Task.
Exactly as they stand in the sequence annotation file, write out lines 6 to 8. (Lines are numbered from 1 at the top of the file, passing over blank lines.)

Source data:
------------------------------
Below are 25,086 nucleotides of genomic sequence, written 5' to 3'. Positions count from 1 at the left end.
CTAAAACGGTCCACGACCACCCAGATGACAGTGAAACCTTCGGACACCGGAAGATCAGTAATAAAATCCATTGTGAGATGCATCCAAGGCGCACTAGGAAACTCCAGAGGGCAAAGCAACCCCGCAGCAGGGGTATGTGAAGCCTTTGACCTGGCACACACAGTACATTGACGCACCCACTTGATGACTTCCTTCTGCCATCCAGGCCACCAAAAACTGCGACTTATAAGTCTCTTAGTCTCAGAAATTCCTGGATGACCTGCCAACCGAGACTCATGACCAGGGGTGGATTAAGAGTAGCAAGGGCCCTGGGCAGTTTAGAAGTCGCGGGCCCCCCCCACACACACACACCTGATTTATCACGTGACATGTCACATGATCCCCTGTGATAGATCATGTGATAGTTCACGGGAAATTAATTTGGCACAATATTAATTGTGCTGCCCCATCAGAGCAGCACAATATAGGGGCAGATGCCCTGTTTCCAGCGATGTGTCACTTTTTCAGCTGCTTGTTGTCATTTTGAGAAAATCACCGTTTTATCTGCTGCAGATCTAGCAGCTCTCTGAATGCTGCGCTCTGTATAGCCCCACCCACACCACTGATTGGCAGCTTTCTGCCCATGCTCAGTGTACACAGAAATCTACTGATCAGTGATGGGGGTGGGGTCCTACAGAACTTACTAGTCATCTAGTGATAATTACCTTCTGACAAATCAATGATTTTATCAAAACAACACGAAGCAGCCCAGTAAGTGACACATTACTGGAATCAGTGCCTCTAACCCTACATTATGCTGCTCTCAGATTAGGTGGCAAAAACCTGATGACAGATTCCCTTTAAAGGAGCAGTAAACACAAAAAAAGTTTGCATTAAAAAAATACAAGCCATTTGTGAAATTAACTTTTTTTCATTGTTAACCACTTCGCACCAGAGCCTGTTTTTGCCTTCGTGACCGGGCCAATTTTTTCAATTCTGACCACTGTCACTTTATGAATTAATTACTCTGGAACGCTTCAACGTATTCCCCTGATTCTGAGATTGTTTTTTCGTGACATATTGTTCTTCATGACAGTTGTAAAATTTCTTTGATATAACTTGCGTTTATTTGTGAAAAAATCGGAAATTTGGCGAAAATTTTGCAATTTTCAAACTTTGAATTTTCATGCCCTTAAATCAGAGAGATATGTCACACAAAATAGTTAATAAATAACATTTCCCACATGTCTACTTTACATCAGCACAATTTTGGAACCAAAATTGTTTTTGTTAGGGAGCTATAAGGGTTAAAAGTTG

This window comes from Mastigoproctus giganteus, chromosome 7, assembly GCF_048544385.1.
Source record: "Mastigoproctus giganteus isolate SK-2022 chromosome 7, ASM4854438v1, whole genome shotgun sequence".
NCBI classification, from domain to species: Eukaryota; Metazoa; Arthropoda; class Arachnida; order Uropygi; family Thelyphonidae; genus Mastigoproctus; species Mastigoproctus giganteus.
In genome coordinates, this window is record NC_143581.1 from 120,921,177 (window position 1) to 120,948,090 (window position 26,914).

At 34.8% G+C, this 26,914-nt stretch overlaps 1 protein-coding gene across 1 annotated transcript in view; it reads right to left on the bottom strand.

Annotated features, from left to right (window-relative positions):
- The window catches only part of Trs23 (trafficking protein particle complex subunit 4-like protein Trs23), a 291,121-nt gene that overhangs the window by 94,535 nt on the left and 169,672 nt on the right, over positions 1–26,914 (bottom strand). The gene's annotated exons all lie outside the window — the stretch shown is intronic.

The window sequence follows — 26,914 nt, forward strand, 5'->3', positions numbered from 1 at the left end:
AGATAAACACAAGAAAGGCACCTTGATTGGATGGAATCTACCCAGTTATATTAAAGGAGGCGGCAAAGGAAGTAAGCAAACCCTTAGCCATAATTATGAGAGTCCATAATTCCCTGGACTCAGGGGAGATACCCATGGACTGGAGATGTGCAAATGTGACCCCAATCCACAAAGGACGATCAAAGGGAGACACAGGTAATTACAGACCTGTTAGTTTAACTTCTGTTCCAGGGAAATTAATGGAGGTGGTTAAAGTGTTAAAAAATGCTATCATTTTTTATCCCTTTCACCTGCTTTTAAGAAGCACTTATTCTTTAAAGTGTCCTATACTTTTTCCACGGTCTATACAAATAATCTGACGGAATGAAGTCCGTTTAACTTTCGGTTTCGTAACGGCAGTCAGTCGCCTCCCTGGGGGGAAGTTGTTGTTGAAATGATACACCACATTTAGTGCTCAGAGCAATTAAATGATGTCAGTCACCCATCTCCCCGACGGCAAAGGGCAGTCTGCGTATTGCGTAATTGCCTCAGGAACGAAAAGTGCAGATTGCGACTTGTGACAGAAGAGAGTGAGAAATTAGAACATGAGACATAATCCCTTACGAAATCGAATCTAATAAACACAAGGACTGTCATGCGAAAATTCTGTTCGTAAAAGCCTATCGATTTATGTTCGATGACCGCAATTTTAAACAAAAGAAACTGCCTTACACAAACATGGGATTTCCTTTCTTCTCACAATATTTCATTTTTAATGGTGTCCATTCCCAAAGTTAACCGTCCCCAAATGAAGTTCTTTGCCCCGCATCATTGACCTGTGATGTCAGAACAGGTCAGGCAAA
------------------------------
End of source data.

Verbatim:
In genome coordinates, this window is record NC_143581.1 from 120,921,177 (window position 1) to 120,948,090 (window position 26,914).

At 34.8% G+C, this 26,914-nt stretch overlaps 1 protein-coding gene across 1 annotated transcript in view; it reads right to left on the bottom strand.

Annotated features, from left to right (window-relative positions):